Dick Locke On The Yin-Yang of the Business Universe
Editor's Note: This is Dick Locke's first post as a regular contributor on Sourcing Innovation. (His previous guest posts are still archived.) Dick, who has delivered seminars to over 100 companies across the globe, is a seasoned expert on International Sourcing and Procurement who wrote the book.
Steven Guth proposes that "Procurement pros should be in sales". He implies, but never quite says, that procurement pros should have sales skills. That's right on. I've been there, done that and even got a tee-shirt. Sales skills are essential, especially if you are in a corporate central group that is outside of any profit centers.
Here's the situation. I won't mention the company name, but I hope people will figure out who it is. They had a Corporate Procurement group of which I was a part. I received an assignment to start up International Purchasing Offices (IPOs) in Asia back in the mid 1980s. Funding those offices quickly became an issue. It had been an issue all along for the Corporate Procurement Group, with big annual negotiations and discussions about how much each profit center would pay to fund the corporate group. Now we wanted to add more people and expense for an unproven new function. They might as well have painted a big target on our backs.
The funding solution we came up with was that we had to generate our own funding and using us had to be voluntary. That meant we had to charge our users a fee and that we were in competition with two other groups. One was reps and subsidiaries of (largely) Japanese and European companies who had set up a sales subsidiary structure in the US. The second group was our own company's buyers and purchasing managers in profit centers who felt they could source, purchase from, and manage overseas suppliers themselves.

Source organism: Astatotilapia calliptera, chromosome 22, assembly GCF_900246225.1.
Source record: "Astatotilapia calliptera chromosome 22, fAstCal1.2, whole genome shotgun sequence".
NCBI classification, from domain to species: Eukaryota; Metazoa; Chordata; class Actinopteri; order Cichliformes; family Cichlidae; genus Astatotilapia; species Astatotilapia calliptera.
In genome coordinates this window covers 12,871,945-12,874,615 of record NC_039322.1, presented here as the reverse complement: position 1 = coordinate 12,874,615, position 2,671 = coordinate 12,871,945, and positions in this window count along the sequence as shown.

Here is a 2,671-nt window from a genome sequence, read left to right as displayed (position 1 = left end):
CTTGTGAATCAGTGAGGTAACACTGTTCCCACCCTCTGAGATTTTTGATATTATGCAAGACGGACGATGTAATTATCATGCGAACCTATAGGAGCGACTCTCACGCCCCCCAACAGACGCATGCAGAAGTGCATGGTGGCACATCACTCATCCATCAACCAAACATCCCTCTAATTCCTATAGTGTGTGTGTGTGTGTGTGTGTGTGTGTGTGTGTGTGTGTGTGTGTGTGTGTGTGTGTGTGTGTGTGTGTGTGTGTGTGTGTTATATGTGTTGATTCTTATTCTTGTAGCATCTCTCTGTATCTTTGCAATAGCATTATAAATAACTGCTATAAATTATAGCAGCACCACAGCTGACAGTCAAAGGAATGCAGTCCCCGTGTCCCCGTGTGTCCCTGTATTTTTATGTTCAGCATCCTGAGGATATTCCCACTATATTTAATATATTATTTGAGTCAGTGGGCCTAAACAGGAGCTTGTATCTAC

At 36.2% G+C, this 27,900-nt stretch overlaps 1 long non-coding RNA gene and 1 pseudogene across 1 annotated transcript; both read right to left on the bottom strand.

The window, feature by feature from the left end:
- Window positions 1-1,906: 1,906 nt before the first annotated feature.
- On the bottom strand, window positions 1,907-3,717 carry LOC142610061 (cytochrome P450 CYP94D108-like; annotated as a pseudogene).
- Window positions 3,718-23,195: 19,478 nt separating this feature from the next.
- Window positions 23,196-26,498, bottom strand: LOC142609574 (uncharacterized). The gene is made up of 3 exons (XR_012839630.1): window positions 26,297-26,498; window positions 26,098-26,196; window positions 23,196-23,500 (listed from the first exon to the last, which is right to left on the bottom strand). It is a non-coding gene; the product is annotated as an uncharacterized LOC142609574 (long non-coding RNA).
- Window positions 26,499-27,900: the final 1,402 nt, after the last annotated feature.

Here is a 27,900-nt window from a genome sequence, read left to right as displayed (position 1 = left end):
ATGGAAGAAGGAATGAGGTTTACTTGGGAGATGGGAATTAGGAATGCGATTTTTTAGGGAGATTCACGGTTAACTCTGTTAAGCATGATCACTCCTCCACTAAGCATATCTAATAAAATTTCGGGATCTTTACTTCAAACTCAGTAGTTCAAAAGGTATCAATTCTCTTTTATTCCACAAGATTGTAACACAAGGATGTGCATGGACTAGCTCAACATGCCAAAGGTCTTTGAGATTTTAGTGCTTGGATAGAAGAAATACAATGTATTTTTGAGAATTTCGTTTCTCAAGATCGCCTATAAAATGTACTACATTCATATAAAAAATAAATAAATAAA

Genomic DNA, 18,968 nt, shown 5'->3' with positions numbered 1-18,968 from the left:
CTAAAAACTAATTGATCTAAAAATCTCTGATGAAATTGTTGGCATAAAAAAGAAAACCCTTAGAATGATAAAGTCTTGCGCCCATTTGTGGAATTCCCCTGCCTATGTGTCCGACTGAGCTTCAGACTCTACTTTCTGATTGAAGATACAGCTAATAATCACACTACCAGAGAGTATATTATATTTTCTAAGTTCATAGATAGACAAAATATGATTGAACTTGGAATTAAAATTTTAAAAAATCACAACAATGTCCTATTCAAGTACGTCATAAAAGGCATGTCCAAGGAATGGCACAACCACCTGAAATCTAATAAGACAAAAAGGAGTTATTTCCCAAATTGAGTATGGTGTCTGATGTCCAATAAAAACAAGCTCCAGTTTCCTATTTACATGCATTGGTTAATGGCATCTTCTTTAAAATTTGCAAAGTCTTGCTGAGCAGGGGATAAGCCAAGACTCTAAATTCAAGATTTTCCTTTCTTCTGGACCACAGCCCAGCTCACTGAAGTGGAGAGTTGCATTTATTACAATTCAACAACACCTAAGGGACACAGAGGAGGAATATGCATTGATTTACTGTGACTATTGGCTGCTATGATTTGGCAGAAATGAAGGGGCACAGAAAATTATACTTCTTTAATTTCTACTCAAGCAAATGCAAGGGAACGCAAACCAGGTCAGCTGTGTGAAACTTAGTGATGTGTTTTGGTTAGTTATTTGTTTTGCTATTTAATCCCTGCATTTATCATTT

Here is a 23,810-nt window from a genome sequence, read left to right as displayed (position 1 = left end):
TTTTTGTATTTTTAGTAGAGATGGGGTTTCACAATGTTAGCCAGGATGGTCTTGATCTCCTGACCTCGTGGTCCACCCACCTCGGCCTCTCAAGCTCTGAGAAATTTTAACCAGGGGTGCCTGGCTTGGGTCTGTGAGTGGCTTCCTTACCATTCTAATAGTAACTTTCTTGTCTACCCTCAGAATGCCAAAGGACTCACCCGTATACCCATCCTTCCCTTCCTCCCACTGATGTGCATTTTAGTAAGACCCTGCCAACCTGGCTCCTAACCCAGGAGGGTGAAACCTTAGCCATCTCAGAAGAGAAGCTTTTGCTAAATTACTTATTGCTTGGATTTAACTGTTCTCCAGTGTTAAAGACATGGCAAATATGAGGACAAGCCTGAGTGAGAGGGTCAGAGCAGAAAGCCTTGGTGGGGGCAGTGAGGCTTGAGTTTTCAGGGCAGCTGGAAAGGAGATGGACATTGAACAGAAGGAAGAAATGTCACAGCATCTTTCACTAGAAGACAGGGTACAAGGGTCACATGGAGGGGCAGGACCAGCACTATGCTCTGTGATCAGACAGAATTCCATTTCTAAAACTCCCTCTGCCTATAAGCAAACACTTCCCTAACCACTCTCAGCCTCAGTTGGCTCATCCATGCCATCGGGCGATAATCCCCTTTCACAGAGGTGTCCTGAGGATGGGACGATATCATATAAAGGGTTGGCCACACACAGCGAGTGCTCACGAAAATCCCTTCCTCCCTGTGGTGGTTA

We realized we had to not only charge less than what sales subsidiaries charged but also less than our profit centers felt it would cost to do it themselves. We came up with essentially a sliding scale of markups on purchase orders. Small users might pay as much as 5%. Large users might pay less than half a percent.
I'm glad to say it worked. The operation was handling more than a half-billion dollars per year in orders when I left. That's not to say there weren't, err, "learning experiences." One of our big issues is that we had selected employees for their purchasing and engineering skills, and not for their marketing skills. It required a tune up for several of our people, not excluding me. It took about three years to become fully self funded. If we had avoided some mistakes we could have shaved about a year off that time.
It had some very pleasant side effects. We essentially were running a small business within a big corporation. Our people got lean, entrepreneurial and very customer-oriented. We quickly developed an antipathy to bureaucracy. We became really efficient. It also took us out of the annual budget battle and the annual exercise to calculate what we were saving. (I refer to that as "lies, damn lies, and purchasing statisitics.") We merely had to state that we received x number of purchase orders per day from people who didn't have to use us and were paying us for our services. That kept management happy nearly all the time.
Where is this model applicable? In companies where there is a lot of independence on the part of profit centers, a center-led purchasing effort, issues with funding the central department and finally where an internal department can develop and market an advantage over their competitors. Check it out, it may be right for you.
Welcome to Sourcing Innovation, Dick.